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4th Friday Writers on the Spit Readings

4th Friday-October, 2016

Once a month, about forty to sixty authors and listeners gather together in a conference room at “The Lodge” in Sequim, WA listening for an hour and a half to readings of prose and poetry. The authors have five minutes of uninterrupted time to read aloud their works. Applause is generous and since many of us are seniors, there is a level of gracious awareness for less than perfect delivery. Many of the readings are from life experiences gleaned around the world working on pipelines, sailing, military maneuvers, battling forest fires, breaking horses, treks into the wildernesses of by-gone days, heart-break romances, kidnappings, etc. shared with tearful or maybe belly-laughing descriptions and clarity of thought. Some readers are published authors, others who just do it for the pleasure. We welcome young readers, too, and I admire and am humbled by their talents.

What follows is my “Play List” for this Friday. Since my name was drawn but I didn’t get called due to lack of time at the September reading, I get to be among the first to read on the next 4th Friday. Mine tend to be theme-based and this group is about autumn. I’d like to try out my experimental Triune of Haikus, a threesome of haikus centered around a subject or season. From the following poems, I will read perhaps five with maybe a haiku if the 5 Minute Bell hasn’t sounded. These poems are all new to Writers of the Spit but regular readers of this blog or my public Facebook page may find some of them familiar; however, most have been reworked.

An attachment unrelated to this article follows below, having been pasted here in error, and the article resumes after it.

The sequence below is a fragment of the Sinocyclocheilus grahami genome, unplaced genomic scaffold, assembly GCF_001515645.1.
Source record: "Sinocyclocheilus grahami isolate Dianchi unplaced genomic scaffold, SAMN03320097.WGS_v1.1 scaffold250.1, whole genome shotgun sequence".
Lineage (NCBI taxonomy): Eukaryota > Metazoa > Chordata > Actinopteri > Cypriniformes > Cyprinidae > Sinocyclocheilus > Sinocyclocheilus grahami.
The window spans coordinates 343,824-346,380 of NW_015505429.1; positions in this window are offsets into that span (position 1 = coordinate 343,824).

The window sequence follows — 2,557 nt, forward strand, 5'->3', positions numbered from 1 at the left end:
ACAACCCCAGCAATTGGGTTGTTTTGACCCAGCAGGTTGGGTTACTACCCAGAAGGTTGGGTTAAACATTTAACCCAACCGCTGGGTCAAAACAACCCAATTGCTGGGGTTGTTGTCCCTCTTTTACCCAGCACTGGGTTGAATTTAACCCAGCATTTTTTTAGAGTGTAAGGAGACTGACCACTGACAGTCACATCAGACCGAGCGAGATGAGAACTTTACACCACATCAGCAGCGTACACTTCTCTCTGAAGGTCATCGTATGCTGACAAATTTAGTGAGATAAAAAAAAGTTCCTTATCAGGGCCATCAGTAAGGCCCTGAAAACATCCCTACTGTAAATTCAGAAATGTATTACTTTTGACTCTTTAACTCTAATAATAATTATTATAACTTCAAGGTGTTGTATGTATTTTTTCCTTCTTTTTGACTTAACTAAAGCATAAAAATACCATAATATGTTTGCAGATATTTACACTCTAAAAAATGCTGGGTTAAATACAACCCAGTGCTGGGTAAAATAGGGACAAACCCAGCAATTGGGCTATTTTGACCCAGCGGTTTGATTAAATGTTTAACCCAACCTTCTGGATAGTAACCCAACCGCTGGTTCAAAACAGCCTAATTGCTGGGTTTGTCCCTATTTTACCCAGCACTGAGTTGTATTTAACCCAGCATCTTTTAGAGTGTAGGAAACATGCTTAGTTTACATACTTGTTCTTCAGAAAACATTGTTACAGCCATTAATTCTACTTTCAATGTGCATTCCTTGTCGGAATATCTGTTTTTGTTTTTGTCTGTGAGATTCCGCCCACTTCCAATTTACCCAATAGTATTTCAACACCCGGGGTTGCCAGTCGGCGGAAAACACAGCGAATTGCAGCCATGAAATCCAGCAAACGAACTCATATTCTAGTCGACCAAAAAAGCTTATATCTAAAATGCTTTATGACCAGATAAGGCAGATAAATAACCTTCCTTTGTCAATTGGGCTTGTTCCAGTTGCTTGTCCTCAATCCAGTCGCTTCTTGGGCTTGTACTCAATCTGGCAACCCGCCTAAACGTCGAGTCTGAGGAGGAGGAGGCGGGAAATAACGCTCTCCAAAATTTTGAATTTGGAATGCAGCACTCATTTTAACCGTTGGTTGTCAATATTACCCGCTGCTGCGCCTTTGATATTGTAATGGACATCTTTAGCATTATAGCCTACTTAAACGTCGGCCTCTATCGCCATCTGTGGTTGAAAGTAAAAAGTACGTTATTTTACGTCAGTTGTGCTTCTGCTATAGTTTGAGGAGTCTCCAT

Play List – 10/16

“An Awakening unto Autumn”

What colors you ask?
I’d say rust and amber…
for I no longer carry red inside
to enrich generations unborn.

Rust, the stain of oxidizing iron,
the central molecule of blood
and amber, the color phase of youth
before the ivory of age.

Rust and amber
mineral and resin
releasing and encapsulating
awakening muses of poetry.

The beauty of rust an amber leaves piled together begging to be shuffled through.

Rust an amber-colored Bigleaf maple leaves just before shuffling.

“October’s Melancholy”

Shaken loose by autumn’s gales,
washed with copious rain drops,
apples and pears lie strewn upon the ground;
the tang of their sweet fermentation fills the air
reminiscent of a champagne cider
but melancholy plucks my heart strings,
for even Indian Summer must end
when winter signals its approach
on the distant mountain tops.

October bounty

October bounty

“The Weaver Archetype”

The Weaver spins the mythos of our lives,
into tapestries rich with sensual awareness;

from our nightly dreams and daily visions
she plucks wistful strands, hopeful strands,
stringing them on looms
framed by our personal stories;

she threads them with silvery rivers and creeks
from tears shed, joys shared;

she weaves colored strands into sunrises, sunsets,
fields of wildflowers under brilliant blue skies
embellished with smiles and laughter;

she weaves evocative poetry
into breezes carrying exotic aromas
of cedar and cottonwood, a sagebrush prairie;

she weaves vibrational thread sounds into the music